He has has taught us about reading, educated us about penguins, portrayed the president of the United States, a chauffeur, a convict, and the Lord himself. But whether he’s come to us as “Easy Reader” on “The Electric Company,” driven Miss Daisy, or literally played God in “Bruce Almighty” and “Evan Almighty,” Morgan Freeman has captivated.
The actor himself is captivated by the cosmos, so he eagerly signed up to host and executive produce a third season of “Through the Wormhole.” The series, airing on the Science Channel on Wednesdays at 10 p.m., will employ everything from string theory to quantum mechanics to tackle big questions like “Is the universe alive?”; “Will we survive first contact?”; “Can we eliminate evil?”
Freeman took on substantially easier queries from reporters earlier this year at the semi-annual Television Critic’s Association press tour in Pasadena.
Q. When did your interest in science begin? Was it a teacher?
A. There is science and science I just never did get, biology, chemistry. But I had a class in physics, and I blossomed there in high school. The science of physics is so much different than any other science that I’ve been exposed to. And I just found it very, very fascinating. The questions that you can ask in physics and most of what’s going on in physics is around trying to answer questions. We don’t really have a lot of answers. We have more questions in physics than we do answers.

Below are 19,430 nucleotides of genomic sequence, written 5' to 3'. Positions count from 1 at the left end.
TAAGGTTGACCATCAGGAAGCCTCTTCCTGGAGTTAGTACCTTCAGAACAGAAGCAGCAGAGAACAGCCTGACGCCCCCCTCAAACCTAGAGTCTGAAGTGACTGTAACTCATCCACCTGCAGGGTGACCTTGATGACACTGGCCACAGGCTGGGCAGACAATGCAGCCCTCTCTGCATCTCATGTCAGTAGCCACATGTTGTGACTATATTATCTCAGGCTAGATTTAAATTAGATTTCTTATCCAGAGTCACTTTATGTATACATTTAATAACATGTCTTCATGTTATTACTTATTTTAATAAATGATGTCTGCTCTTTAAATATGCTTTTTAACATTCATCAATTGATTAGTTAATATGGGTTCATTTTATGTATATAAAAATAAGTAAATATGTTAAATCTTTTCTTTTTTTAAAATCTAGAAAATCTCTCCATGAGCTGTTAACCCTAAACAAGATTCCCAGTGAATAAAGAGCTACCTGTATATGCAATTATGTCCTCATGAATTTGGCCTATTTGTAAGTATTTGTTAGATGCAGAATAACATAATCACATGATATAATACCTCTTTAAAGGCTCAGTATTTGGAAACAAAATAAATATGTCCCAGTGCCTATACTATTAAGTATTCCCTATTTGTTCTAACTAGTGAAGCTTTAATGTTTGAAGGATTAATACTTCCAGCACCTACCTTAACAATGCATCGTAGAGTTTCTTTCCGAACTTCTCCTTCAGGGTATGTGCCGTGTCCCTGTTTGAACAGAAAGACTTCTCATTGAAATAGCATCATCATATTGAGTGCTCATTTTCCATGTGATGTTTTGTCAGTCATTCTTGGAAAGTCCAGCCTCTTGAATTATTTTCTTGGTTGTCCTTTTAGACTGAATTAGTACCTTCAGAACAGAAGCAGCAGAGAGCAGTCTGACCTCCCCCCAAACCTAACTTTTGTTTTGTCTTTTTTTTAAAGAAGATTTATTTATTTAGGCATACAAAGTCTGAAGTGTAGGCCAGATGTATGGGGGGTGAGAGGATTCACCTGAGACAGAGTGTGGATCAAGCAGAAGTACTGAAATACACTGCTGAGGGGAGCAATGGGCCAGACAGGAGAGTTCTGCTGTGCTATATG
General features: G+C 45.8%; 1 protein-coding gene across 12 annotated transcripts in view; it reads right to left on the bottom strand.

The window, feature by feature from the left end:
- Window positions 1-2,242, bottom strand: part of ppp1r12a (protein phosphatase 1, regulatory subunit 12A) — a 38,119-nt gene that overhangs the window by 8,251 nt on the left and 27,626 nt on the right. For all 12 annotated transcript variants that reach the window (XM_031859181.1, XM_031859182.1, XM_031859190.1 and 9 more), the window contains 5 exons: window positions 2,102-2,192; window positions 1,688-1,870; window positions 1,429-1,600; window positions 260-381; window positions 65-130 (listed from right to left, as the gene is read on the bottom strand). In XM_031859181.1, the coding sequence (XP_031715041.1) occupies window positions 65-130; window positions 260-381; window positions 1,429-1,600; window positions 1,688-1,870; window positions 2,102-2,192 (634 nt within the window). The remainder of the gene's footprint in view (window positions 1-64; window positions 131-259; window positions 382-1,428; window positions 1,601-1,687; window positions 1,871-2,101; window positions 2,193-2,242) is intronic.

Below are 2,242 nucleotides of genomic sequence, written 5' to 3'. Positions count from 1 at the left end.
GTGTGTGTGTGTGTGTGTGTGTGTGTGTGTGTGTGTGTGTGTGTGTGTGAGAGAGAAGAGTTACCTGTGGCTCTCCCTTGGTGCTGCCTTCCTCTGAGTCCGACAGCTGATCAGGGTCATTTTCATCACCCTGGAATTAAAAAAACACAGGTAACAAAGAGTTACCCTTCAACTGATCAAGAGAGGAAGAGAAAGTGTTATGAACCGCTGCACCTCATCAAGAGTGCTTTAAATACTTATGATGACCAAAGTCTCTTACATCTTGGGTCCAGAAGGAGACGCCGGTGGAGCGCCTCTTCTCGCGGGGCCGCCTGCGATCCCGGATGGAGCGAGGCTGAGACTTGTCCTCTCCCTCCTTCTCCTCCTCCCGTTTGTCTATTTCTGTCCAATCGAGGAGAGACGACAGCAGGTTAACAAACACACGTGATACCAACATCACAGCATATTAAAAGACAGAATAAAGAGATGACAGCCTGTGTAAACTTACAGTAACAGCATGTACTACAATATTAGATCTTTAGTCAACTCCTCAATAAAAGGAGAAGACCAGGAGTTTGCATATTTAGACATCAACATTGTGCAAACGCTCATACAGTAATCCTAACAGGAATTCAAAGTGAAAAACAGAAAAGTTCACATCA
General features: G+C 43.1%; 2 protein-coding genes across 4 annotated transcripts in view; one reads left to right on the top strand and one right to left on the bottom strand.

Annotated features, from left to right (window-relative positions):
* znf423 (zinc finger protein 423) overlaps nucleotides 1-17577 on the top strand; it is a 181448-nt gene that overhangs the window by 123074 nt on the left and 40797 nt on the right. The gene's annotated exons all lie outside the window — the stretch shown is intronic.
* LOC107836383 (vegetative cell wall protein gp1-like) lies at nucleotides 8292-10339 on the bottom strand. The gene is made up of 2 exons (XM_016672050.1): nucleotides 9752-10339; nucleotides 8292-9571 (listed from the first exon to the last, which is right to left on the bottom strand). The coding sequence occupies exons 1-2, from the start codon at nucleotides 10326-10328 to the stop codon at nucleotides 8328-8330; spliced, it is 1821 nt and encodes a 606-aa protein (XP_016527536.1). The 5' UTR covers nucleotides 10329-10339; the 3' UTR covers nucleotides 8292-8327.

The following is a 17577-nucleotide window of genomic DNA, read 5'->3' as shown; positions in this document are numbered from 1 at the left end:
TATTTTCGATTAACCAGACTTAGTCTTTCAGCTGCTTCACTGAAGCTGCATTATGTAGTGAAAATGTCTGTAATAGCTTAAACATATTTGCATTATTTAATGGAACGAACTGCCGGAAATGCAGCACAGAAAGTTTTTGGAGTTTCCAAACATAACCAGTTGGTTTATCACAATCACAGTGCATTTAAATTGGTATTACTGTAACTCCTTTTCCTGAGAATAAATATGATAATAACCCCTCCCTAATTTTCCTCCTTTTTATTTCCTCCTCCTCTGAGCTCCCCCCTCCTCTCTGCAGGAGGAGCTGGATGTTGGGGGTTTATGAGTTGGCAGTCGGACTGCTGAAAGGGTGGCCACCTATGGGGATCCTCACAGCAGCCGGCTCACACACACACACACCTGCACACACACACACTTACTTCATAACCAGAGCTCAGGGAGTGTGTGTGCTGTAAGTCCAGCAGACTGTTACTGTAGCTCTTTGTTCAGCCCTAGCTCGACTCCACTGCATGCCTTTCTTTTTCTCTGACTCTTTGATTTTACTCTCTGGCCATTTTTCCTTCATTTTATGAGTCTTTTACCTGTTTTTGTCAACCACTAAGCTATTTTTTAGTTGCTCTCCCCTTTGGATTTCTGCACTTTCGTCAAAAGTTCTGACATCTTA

Q. When did you first find out about wormholes?
A. I used to read a lot, and I remember reading a book called “Downbelow Station” that dealt a lot with space travel . . . that you could reach a certain speed and be anywhere in the universe you wanted to be. That’s wormhole travel.
Q. Are you at all concerned that science is somehow being lost in the schools today? Do programs like this inculcate more of an interest in science for young kids today?
A. Absolutely. [The] first part of your question was am I concerned about the loss of science teaching in our schools. Yes, I go along with the President. We really do need to inculcate more science and technology interest among our young people. Otherwise, we’re going to fall way behind in the global science community. Very concerned. One of the perks that we have, I suppose, on “Through the Wormhole,” is that we have a rather large youth audience. It makes us very proud.
Q. When did you realize that your voice was an especially strong asset?
A. I don’t know. What happened voice-wise was I got to do the narration on “The Shawshank Redemption,” and I’d never thought of my voice as being anything special, but after that I got a lot of offers, and I think it just sort of followed from that, where people said, “Oh, the voice, the voice, the voice.” But I don’t know. It’s like anything else. If you keep saying it’s special, then I guess it becomes special, thereby.
Q. Are you hopeful that any other beings we encounter would be kind, or are you skeptical?
A. Well, of course. Very hopeful.